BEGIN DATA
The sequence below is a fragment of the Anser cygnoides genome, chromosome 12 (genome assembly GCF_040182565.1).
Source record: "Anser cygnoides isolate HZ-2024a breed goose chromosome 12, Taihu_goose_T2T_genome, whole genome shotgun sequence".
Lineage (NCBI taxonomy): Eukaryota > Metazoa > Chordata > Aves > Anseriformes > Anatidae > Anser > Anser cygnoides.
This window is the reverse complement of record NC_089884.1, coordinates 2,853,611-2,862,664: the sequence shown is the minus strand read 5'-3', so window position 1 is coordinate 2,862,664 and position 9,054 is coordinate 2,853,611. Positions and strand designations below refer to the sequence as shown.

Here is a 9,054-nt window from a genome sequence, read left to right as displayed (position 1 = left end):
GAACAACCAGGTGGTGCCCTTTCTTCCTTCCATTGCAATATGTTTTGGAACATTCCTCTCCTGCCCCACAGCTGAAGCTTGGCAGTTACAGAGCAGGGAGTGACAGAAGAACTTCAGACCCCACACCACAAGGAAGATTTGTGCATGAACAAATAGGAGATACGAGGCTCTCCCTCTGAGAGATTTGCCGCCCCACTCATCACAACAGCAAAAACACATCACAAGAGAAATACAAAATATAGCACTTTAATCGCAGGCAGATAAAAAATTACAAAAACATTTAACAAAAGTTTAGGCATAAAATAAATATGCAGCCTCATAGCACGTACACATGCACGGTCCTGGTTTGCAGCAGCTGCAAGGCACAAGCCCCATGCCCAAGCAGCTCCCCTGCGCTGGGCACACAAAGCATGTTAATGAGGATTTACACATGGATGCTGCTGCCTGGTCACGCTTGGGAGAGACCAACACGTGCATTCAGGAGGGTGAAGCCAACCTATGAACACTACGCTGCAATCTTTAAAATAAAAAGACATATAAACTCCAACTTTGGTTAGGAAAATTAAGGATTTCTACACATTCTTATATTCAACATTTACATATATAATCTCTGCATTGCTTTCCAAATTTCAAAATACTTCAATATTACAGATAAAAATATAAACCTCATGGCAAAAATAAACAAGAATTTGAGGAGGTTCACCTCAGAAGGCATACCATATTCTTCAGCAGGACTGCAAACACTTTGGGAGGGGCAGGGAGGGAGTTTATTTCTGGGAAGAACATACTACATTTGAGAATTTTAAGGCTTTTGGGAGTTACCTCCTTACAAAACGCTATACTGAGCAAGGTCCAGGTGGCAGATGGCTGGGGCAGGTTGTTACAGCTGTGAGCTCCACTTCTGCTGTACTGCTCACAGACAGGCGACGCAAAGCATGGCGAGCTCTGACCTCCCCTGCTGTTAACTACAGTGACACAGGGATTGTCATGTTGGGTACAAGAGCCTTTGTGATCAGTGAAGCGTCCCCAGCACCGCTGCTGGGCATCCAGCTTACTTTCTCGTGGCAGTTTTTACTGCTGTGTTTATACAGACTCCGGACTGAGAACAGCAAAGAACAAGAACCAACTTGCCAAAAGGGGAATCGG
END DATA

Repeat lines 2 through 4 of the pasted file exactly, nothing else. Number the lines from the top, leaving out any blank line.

Source record: "Anser cygnoides isolate HZ-2024a breed goose chromosome 12, Taihu_goose_T2T_genome, whole genome shotgun sequence".
Lineage (NCBI taxonomy): Eukaryota > Metazoa > Chordata > Aves > Anseriformes > Anatidae > Anser > Anser cygnoides.
This window is the reverse complement of record NC_089884.1, coordinates 2,853,611-2,862,664: the sequence shown is the minus strand read 5'-3', so window position 1 is coordinate 2,862,664 and position 9,054 is coordinate 2,853,611. Positions and strand designations below refer to the sequence as shown.